For love of the game...Nelson Figueroa 棒球浪人 費古洛

February 21, 2009


Kevin Costner在1999年主演的For Love of the Game(中文片名: 往日柔情

一直是我最喜歡的棒球電影之一...





起先或許是因為其英文片名

和Michael Jordan在十年前出版的自傳For the Love of the Game太過相似

讓我決定不顧一切賭一把去看這部電影

(如果光看該電影的中文片名, 應該會許多男性朋友一開始就放棄觀看)

儘管該片的劇本滿是標準好萊塢勵志電影的老套橋段

但是該片不把重心放在描寫片中主角Billy Chapel的生涯高峰期、

反而費心敘述了他如何因為嚴重意外及個人的剛愎自用以致於幾乎失去一切的低潮期

片中花了極長的時間記錄Billy Chapel身穿老虎隊球衣的最後一場對上洋基的比賽

其中穿插著想盡辦法要集中注意力的Billy不時浮現腦海中的往日片段...



雖然這部電影永遠無法取代棒球電影中的永恆經典 Field of Dreams

但是卻足以讓我在看電影的過程中眼眶含淚、久久不能自已...



這部由普立茲克獎得主Michael Shaara所著同名小說改編而成的電影

讓我們看著儘管已經40歲且球員生涯就要走到終點、卻還是拒絕長大的Billy

如何忍著生理上的傷痛和心理上的疲憊、

在傳奇性的舞台 - 洋基球場 中面對棒球電影中最經典的反派角色-紐約洋基隊、

抱持著沒有明天的心態用Perfect Game為職業生涯劃下完美句點時

卻赫然發現自己因為這個從小一直深愛的運動得到很多卻反而失去了更多

賽後在飯店房間中痛哭失聲的同時也真正成長為一個有責任感的男人...



小說畢竟是小說

儘管這樣的故事讓熱愛體育賽事、

看過許多巨星一夕殞落或是猶如灰姑娘般戲劇化的故事不斷上演的我

更加確信運動之所以吸引人並不是因為持續不斷的成功故事、

而是因為其悲喜交加的戲劇性因素



但我也知道Perfect Game通常不會是這類型故事在真實世界上演時的最終幕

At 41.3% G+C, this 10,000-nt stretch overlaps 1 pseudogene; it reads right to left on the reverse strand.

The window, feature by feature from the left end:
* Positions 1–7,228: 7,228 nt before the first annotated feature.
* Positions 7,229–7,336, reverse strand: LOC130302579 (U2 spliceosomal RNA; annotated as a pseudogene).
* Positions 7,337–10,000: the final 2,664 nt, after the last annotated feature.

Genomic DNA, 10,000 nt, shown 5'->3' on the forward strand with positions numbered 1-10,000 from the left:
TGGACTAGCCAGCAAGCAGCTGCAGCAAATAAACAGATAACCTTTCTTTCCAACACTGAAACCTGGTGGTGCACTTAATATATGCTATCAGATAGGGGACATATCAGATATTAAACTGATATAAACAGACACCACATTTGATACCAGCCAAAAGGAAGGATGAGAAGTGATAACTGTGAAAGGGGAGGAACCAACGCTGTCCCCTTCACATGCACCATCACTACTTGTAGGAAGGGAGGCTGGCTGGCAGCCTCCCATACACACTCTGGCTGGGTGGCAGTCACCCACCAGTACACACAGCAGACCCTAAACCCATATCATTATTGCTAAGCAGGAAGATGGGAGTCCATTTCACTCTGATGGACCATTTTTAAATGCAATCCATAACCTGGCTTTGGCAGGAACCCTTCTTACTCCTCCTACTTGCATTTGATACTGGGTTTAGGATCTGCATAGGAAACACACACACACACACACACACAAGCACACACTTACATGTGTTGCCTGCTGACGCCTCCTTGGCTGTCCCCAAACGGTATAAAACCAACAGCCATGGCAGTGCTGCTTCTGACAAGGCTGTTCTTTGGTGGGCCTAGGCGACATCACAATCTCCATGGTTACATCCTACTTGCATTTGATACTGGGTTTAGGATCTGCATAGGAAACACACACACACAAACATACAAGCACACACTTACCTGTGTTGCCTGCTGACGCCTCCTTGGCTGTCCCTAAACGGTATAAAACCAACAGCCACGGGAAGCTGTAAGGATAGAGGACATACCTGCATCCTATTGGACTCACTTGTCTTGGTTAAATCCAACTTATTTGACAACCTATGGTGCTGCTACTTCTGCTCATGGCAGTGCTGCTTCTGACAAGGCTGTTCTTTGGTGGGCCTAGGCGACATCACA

尤其在看著Michael Jordan決定在2001年改披巫師隊戰袍重出江湖後

我對完美結局並不存在於真實世界的結論更是深信不疑...



不過今天New York Post專欄作家Mike Vaccaro一篇名為 Ramblin' Man 的文章

又將我的思緒帶回了去年4月11日的紐約大都會主場Shea Stadium

那場一度讓我想要重新相信"完美結局"真正存在的比賽...



該文章的主角是一位台灣棒球迷應該相當熟悉、

但對除了支持大都會外的美國當地球迷來說卻十分陌生的Nelson Figueroa

沒錯...他就是那位在2007年球季中華職棒冠軍系列戰中史無前例拿下三場先發勝、

幾乎可說是以一己之力為統一獅隊搶回冠軍盃的 費古洛



這位在出身於紐約市Brooklyn區的紐約客、

為了自己深愛的棒球運動從1995年由紐約大都會的小聯盟出發、

繞了世界一周的他才在去年球季終於又回到了大都會的球員名單中

這個始於Brooklyn、終於同樣為於紐約市的Queens、

不管在地圖上或是實際上都僅有咫尺之遙的旅程



卻整整花費了他13年的光陰才終於走到...



根據他自己的說法

他在所有設有職業棒球聯盟的國家都拿過至少一勝...韓國除外



"I'm winless in Korea" 他這麼對Mike Vaccaro說道



"So far."



他的補充或許有其必要

誰敢保證美國大聯盟會是現年34歲的他的職業生涯最後一站呢?



他的棒球生涯或許遠不如小說中虛構的Billy Chapel來的精彩

但是他從中浪人般的棒球生涯中點滴體會到的得失

似乎早就讓他的心智成熟度遠遠超過那位高齡40歲還在投手丘上為生涯唯一一場、

也是最後一場可能的Perfect Game奮戰的過氣巨投



"I miss things, and it hurts," 費古洛說道

"But I love this game so much, and it's still in my blood, still such a huge part of who I am. I love everything about it."



唯有經過嚴厲考驗的愛情才是真愛

那麼費古洛和棒球之間應該有著瓊瑤小說中所描寫的至死不逾愛情

當一個又一個應該名列千古的球員都因為使用禁藥而備受質疑、

球迷開始懷疑究竟還有沒有那種值得他們為其搖旗吶喊的球員存在時

Nelson Figueroa或許值得球迷如此推心置腹的支持...



So he keeps grinding, keeps doing his daily work to earn his daily bread, hopes to stick with the Mets out of camp, hopes to keep chasing what has kept him filling passports and his own dreams for so many years.